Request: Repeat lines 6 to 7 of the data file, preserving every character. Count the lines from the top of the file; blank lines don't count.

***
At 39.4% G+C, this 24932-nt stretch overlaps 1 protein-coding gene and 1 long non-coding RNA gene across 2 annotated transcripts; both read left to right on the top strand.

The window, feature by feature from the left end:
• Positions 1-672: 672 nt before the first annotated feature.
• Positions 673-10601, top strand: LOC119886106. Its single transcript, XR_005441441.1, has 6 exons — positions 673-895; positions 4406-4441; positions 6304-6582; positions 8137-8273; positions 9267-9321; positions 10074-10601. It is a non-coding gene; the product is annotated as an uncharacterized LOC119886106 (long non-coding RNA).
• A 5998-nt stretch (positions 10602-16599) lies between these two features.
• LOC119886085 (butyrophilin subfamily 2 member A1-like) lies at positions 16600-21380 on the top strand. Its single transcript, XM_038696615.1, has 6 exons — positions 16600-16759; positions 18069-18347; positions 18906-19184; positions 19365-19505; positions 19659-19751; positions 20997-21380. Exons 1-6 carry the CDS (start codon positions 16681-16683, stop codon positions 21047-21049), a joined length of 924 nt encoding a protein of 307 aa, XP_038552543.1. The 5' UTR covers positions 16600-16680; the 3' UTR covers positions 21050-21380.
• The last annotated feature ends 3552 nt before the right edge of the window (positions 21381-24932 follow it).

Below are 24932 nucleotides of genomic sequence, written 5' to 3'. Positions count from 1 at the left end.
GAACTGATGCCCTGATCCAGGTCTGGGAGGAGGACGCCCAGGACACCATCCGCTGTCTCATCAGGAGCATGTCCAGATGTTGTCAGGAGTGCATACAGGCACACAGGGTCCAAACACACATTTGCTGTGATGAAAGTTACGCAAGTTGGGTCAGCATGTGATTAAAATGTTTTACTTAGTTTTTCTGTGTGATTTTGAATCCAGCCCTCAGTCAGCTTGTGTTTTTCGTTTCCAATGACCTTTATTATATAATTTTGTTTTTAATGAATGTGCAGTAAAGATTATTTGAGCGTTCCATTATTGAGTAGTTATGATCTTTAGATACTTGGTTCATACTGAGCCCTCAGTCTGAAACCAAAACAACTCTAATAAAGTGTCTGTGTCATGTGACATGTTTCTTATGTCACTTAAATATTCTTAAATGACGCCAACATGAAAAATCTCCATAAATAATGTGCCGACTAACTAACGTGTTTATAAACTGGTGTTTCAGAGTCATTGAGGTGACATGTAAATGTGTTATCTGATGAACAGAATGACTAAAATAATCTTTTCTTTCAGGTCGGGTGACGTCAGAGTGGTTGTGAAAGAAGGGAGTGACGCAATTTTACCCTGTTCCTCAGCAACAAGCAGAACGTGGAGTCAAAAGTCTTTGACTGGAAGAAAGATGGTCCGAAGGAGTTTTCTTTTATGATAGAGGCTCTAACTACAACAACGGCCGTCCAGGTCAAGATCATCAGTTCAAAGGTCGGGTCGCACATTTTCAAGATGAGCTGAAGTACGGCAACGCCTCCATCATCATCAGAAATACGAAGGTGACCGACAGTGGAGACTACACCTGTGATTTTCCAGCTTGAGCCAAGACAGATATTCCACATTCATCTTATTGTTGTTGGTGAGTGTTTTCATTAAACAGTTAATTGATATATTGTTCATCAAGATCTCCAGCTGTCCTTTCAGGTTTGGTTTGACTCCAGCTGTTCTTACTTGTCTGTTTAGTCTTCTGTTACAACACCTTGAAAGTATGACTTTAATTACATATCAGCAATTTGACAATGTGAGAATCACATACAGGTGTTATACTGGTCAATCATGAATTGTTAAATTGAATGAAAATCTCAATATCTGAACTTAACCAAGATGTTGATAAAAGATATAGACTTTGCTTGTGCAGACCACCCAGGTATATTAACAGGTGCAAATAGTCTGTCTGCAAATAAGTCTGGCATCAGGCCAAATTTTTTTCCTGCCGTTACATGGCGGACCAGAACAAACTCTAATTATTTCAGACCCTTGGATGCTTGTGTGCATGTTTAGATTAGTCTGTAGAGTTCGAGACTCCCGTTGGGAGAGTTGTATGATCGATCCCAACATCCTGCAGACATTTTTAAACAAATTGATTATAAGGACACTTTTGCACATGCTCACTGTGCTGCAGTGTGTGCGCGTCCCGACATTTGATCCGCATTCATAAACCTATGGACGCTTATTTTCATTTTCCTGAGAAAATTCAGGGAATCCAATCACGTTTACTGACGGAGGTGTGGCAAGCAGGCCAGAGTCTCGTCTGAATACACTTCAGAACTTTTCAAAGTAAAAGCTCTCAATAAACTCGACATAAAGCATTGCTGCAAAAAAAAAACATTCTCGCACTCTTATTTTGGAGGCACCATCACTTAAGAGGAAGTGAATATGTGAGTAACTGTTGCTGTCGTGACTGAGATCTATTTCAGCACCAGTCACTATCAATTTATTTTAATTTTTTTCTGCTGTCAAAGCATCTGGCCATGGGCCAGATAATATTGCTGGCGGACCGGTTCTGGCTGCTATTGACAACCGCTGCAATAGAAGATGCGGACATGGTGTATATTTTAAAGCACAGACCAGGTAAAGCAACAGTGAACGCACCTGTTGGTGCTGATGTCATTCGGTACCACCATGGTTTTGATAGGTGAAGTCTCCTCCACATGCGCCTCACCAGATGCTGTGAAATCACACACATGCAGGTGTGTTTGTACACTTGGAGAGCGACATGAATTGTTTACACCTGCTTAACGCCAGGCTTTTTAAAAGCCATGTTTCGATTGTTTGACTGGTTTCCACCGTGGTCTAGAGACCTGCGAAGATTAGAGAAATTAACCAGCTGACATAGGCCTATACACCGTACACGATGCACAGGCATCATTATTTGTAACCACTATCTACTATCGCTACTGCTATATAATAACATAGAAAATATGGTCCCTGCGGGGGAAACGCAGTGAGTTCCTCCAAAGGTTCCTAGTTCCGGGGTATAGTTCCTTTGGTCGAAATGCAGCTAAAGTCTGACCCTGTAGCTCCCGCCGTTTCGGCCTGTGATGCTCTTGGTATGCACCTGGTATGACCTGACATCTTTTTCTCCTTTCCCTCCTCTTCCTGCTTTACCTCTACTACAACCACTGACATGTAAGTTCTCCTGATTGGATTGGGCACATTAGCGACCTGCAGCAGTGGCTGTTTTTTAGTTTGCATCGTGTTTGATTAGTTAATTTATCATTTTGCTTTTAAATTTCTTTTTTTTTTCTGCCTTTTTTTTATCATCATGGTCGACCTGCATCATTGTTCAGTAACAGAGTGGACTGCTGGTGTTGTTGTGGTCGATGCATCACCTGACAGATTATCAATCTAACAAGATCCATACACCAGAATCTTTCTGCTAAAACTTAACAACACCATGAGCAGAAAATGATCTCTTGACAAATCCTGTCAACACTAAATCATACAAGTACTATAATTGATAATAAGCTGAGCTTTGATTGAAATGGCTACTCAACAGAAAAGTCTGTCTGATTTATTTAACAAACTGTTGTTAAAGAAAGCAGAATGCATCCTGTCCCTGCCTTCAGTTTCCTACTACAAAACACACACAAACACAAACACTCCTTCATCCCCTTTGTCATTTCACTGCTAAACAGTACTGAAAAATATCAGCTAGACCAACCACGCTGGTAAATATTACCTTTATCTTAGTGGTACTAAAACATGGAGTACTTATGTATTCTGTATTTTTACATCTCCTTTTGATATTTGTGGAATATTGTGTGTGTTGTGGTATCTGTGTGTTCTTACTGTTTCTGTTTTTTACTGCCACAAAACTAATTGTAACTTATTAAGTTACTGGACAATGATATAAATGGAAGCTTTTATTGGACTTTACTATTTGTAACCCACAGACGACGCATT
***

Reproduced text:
• LOC119886085 (butyrophilin subfamily 2 member A1-like) lies at positions 16600-21380 on the top strand. Its single transcript, XM_038696615.1, has 6 exons — positions 16600-16759; positions 18069-18347; positions 18906-19184; positions 19365-19505; positions 19659-19751; positions 20997-21380. Exons 1-6 carry the CDS (start codon positions 16681-16683, stop codon positions 21047-21049), a joined length of 924 nt encoding a protein of 307 aa, XP_038552543.1. The 5' UTR covers positions 16600-16680; the 3' UTR covers positions 21050-21380.
• The last annotated feature ends 3552 nt before the right edge of the window (positions 21381-24932 follow it).